Gaza's Crushed Childhoods
Ayman is a soft-spoken 14-year-old boy in Jabalia City, Gaza. His family is poor, and his parents have already sold almost all their furniture to pay for food and schooling for their children. Recently, after collecting a government food handout, Ayman's father, who has been unemployed since March 2006, had to sell the milk to pay for the journey back home.
Ayman works very hard in school and dreams of a future career. But, with 47 students in his cramped classroom and double shifts the norm, his learning environment is very stressful. Home is no refuge: the recent incursion into Jabalia was 200 meters from where Ayman lives. The shooting and shelling so terrorized his five-year-old sister that she still wakes up screaming at night.
Ayman's experience is all too familiar in Gaza's crowded, crippled neighborhoods, where those who are least to blame for the troubles are suffering the most. Indeed, among Gaza's 840,000 children - of which 588,000 are refugees - Ayman's story is luckier than many. Since the recent escalation of violence that began last month, at least 33 Palestinian boys and girls have been killed and many more injured or maimed - caught in the crossfire, shot in their living rooms, or struck by explosions in their own backyards. On February 28, four children playing soccer were hit by a missile, which dismembered them so completely their own families could not identify their bodies.
Ayman, his siblings, and all Gaza's children are finding their lives diminished each day - a cruel, slow suffocation of their spirit and their dreams. Instead of enjoying expanding horizons, they are trapped in a virtual prison, where things that every child should be able to take for granted are instead being taken away: the right to play, to go to school, to have enough to eat, to have light to study by at night, and to feel safe in their own homes. The weight of one of the world's longest-running conflicts is resting on their thin shoulders, crushing their childhood and inflicting psychological scars that may never heal.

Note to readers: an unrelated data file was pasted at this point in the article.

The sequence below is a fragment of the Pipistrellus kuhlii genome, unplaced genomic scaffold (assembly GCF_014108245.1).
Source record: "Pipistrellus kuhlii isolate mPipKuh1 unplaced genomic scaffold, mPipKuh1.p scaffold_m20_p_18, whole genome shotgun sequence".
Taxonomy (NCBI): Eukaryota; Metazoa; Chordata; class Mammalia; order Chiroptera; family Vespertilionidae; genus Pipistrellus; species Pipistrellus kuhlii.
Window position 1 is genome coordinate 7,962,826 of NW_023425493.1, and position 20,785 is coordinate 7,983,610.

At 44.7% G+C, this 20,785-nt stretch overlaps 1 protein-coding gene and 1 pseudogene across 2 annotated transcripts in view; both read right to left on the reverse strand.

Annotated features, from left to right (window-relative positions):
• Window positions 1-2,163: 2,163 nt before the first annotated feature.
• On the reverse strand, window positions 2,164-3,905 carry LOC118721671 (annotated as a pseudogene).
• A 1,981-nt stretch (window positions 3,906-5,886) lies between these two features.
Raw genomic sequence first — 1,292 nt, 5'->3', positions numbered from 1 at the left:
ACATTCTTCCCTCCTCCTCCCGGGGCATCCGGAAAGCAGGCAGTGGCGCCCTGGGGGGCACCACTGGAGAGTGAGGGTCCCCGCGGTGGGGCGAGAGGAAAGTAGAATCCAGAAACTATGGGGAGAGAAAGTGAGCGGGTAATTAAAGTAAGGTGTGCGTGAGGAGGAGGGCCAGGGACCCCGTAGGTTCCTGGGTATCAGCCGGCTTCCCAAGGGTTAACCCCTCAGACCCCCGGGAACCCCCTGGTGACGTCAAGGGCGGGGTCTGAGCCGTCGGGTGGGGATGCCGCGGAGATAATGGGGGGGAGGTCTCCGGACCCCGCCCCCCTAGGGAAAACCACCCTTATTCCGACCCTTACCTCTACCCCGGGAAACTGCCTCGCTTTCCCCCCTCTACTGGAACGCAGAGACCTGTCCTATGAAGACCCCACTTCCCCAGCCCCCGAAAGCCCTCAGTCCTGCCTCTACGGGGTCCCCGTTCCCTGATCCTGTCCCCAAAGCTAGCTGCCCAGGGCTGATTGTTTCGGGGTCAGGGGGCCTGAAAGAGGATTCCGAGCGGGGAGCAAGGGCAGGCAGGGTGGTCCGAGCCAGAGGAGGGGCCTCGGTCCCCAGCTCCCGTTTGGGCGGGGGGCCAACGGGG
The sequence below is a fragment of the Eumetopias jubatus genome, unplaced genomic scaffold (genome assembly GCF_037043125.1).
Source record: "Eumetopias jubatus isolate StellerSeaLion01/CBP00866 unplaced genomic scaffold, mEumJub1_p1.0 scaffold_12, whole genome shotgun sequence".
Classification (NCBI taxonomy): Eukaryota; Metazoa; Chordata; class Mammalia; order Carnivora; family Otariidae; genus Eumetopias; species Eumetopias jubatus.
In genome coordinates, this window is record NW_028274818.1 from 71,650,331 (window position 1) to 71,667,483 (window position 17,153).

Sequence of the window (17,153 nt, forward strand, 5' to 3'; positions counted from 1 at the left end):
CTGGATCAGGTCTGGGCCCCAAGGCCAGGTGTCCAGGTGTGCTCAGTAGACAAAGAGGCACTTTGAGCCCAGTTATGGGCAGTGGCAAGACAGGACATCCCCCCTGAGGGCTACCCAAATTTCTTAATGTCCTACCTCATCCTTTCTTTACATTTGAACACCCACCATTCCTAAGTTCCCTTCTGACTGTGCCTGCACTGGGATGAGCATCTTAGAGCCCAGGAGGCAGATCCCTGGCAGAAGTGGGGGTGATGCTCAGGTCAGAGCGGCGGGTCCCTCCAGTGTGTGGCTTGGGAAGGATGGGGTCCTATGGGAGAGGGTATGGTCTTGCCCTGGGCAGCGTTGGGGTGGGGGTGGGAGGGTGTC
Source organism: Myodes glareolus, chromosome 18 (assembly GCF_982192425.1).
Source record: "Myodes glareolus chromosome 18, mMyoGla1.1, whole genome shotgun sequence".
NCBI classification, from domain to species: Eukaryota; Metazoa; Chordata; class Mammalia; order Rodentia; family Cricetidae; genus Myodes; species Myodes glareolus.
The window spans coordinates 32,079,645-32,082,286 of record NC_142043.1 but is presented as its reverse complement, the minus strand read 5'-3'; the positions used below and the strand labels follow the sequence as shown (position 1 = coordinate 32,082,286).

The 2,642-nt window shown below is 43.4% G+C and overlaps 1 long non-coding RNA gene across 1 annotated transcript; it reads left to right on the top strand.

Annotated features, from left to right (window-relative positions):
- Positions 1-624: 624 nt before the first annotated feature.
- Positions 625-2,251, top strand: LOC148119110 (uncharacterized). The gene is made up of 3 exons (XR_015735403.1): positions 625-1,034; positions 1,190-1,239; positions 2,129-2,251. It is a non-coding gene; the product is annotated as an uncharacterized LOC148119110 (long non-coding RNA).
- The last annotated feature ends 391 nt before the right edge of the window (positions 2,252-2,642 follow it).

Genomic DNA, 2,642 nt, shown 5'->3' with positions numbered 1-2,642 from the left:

Palestinians were once reputed to be among the best-educated people in the Middle East; today, after years of violence, isolation, and poverty, their proud tradition of educational excellence has been shattered. Almost 2,000 children in Gaza have dropped out of school in the last five months. Those who remain must share tattered textbooks and do without crucial resources.
The January 2008 semester exams at schools in Gaza operated by the United Nations Relief and Works Agency for Palestine Refugees in the Near East (UNRWA) found 50-60 percent failure rates in mathematics and a 40 percent failure rate in Arabic - the children's native language. Despite this, Ayman insists, "I want to be an educated person. I want to be an engineer to build my country."
Let the world recall that Gaza's crisis is a manmade disaster. And let the world take note that conditions are worse today than at any time since the occupation began. Seventy-nine percent of Gaza's households live in poverty; eight out of ten depend on food assistance. Almost half the labor force is unemployed; local industry has collapsed. Water and sewage systems are failing; garbage is piling up in the streets.
UNICEF is working around the clock to restore a sense of normalcy for Gaza's youth - developing remedial worksheets to help children keep up with their studies; creating sports and recreation programs in schools; and working with communities to establish play areas where kids can be kids in safety. UNICEF works with partners to get water, hygiene, and medical supplies to households and health facilities. And UNICEF-supported counseling teams are spread across the area, helping Palestinian parents and children cope with the burden of stress.
But, while UNICEF is doing all it can to comfort those in the midst of Gaza's madness, only political leaders can bring the dreadful nightmare to an end. It is time for new engagement. The siege must be lifted. The killing of civilians has to stop, on both sides. Palestinian and Israeli children deserve to grow up in peace. And leaders on both sides, supported by the international community, must join in the kind of honest dialogue that is the only viable path toward achieving it.
Ayman's father quietly says, "My children are my hope." The children of Gaza are a light in the darkness. They deserve a chance to shine.
Her Majesty Queen Rania Al Abdullah of the Hashemite Kingdom of Jordan is UNICEF Eminent Advocate for Children. This commentary is published by DAILY NEWS EGYPT in collaboration with Project Syndicate (www.project-syndicate.org).
© Daily News Egypt 2008